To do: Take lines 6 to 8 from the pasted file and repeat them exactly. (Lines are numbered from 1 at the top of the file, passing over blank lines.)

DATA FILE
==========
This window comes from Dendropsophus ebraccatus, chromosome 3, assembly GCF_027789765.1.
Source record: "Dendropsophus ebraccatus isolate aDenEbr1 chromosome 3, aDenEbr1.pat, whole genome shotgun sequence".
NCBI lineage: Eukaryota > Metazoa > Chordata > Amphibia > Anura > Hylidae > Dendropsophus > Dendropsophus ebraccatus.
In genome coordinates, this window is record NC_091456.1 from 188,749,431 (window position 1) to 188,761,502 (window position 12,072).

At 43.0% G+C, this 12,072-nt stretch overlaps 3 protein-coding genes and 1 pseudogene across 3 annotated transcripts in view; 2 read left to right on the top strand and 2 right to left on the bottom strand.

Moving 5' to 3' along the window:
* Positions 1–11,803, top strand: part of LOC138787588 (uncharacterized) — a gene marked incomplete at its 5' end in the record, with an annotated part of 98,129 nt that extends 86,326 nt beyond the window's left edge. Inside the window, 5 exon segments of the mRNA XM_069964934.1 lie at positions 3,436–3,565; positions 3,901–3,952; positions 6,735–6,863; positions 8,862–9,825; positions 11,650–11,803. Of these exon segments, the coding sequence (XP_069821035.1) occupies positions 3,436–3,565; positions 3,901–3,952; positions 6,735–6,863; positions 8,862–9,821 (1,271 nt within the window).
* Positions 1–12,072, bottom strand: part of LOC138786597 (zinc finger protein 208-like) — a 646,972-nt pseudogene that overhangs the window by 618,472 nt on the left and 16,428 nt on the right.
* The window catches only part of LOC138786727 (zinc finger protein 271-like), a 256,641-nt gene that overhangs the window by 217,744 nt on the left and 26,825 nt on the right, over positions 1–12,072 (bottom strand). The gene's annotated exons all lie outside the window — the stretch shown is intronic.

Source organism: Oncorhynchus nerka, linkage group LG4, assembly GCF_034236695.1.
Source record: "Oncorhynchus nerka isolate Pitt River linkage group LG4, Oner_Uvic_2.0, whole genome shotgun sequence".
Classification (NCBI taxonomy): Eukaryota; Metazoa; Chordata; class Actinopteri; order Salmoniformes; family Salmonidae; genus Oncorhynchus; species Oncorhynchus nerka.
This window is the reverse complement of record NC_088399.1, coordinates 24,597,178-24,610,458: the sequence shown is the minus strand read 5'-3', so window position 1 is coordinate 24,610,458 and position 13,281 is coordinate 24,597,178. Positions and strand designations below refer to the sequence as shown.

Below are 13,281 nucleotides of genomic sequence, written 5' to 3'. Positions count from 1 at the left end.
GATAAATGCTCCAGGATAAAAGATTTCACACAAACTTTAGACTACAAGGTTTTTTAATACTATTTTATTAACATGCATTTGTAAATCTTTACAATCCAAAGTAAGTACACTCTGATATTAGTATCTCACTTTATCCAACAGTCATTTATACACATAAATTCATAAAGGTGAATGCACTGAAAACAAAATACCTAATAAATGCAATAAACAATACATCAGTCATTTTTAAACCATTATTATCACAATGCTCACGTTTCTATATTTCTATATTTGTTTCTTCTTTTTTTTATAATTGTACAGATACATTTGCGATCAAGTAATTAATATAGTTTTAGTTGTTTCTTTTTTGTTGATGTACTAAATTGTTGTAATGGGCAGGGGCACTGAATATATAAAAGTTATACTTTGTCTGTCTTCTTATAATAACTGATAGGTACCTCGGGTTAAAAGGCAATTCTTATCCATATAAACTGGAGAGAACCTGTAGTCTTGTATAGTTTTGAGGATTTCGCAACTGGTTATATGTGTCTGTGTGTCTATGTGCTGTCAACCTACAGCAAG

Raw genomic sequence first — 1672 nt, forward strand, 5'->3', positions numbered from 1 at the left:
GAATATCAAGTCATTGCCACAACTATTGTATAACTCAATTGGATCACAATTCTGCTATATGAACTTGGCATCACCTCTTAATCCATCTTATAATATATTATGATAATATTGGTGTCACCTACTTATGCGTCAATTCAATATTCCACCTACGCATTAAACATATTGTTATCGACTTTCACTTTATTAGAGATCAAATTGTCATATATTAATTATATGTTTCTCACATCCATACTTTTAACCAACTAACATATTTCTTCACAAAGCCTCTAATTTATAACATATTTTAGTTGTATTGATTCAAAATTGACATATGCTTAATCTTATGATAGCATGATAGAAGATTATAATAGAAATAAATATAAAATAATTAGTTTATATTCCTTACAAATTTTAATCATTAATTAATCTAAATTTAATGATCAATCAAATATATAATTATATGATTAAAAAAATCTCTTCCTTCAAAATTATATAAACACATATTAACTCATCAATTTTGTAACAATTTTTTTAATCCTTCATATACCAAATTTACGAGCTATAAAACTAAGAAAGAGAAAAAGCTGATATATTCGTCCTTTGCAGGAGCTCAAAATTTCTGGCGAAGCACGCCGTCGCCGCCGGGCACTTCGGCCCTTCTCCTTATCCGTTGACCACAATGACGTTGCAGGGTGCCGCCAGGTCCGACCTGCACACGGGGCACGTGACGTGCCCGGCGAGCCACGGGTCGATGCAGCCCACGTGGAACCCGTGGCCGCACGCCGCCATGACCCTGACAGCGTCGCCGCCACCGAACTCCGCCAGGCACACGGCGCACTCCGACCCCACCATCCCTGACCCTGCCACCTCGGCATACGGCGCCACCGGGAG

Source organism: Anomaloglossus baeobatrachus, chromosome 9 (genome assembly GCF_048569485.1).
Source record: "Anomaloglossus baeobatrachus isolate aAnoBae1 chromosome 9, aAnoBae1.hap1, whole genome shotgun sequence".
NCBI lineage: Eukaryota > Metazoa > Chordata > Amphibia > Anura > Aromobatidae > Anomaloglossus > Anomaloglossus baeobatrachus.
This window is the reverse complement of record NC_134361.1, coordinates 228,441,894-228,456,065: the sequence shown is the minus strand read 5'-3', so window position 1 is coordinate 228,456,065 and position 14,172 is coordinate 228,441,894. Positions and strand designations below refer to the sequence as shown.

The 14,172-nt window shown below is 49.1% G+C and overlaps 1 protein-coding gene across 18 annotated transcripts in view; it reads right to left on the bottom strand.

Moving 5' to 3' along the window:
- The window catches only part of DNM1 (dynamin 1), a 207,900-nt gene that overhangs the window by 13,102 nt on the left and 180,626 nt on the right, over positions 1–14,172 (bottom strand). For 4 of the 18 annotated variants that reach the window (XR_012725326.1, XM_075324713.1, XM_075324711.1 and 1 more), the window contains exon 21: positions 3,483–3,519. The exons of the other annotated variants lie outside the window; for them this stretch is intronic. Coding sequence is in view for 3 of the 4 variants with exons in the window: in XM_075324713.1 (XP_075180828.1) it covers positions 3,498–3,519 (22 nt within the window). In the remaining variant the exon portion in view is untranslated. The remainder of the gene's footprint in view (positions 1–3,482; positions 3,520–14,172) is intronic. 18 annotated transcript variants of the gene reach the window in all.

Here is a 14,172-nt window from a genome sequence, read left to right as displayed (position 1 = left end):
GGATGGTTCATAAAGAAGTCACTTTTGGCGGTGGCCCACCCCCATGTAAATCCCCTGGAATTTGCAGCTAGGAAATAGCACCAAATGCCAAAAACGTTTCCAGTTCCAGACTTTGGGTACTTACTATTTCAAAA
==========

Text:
Moving 5' to 3' along the window:
* Positions 1–11,803, top strand: part of LOC138787588 (uncharacterized) — a gene marked incomplete at its 5' end in the record, with an annotated part of 98,129 nt that extends 86,326 nt beyond the window's left edge. Inside the window, 5 exon segments of the mRNA XM_069964934.1 lie at positions 3,436–3,565; positions 3,901–3,952; positions 6,735–6,863; positions 8,862–9,825; positions 11,650–11,803. Of these exon segments, the coding sequence (XP_069821035.1) occupies positions 3,436–3,565; positions 3,901–3,952; positions 6,735–6,863; positions 8,862–9,821 (1,271 nt within the window).
* Positions 1–12,072, bottom strand: part of LOC138786597 (zinc finger protein 208-like) — a 646,972-nt pseudogene that overhangs the window by 618,472 nt on the left and 16,428 nt on the right.